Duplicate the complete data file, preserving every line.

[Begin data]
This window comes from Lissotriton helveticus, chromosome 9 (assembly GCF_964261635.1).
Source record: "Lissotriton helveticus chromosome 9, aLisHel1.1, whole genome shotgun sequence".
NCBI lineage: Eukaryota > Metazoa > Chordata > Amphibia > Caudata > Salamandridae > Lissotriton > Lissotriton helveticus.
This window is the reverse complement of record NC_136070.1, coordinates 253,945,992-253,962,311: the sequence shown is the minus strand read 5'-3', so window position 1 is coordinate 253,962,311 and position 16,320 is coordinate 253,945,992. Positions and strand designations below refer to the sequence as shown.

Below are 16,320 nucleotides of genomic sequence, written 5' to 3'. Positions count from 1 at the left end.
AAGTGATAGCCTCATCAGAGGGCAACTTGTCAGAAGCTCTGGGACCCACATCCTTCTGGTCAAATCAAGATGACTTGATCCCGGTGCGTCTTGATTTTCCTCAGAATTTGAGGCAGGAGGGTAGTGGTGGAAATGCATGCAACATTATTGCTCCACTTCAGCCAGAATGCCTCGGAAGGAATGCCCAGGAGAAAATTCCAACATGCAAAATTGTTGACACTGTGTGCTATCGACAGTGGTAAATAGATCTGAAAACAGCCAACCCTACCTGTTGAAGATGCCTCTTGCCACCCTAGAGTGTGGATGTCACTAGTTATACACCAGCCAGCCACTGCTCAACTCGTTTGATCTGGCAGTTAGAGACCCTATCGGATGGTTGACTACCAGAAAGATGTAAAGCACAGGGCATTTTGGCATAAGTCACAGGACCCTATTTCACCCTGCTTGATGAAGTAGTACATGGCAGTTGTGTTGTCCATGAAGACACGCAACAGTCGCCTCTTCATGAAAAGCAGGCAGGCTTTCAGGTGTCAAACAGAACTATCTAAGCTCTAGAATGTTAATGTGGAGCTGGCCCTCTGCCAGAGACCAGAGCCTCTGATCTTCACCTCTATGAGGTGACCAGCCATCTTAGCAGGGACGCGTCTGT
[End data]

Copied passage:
This window comes from Lissotriton helveticus, chromosome 9 (assembly GCF_964261635.1).
Source record: "Lissotriton helveticus chromosome 9, aLisHel1.1, whole genome shotgun sequence".
NCBI lineage: Eukaryota > Metazoa > Chordata > Amphibia > Caudata > Salamandridae > Lissotriton > Lissotriton helveticus.
This window is the reverse complement of record NC_136070.1, coordinates 253,945,992-253,962,311: the sequence shown is the minus strand read 5'-3', so window position 1 is coordinate 253,962,311 and position 16,320 is coordinate 253,945,992. Positions and strand designations below refer to the sequence as shown.

Below are 16,320 nucleotides of genomic sequence, written 5' to 3'. Positions count from 1 at the left end.
AAGTGATAGCCTCATCAGAGGGCAACTTGTCAGAAGCTCTGGGACCCACATCCTTCTGGTCAAATCAAGATGACTTGATCCCGGTGCGTCTTGATTTTCCTCAGAATTTGAGGCAGGAGGGTAGTGGTGGAAATGCATGCAACATTATTGCTCCACTTCAGCCAGAATGCCTCGGAAGGAATGCCCAGGAGAAAATTCCAACATGCAAAATTGTTGACACTGTGTGCTATCGACAGTGGTAAATAGATCTGAAAACAGCCAACCCTACCTGTTGAAGATGCCTCTTGCCACCCTAGAGTGTGGATGTCACTAGTTATACACCAGCCAGCCACTGCTCAACTCGTTTGATCTGGCAGTTAGAGACCCTATCGGATGGTTGACTACCAGAAAGATGTAAAGCACAGGGCATTTTGGCATAAGTCACAGGACCCTATTTCACCCTGCTTGATGAAGTAGTACATGGCAGTTGTGTTGTCCATGAAGACACGCAACAGTCGCCTCTTCATGAAAAGCAGGCAGGCTTTCAGGTGTCAAACAGAACTATCTAAGCTCTAGAATGTTAATGTGGAGCTGGCCCTCTGCCAGAGACCAGAGCCTCTGATCTTCACCTCTATGAGGTGACCAGCCATCTTAGCAGGGACGCGTCTGT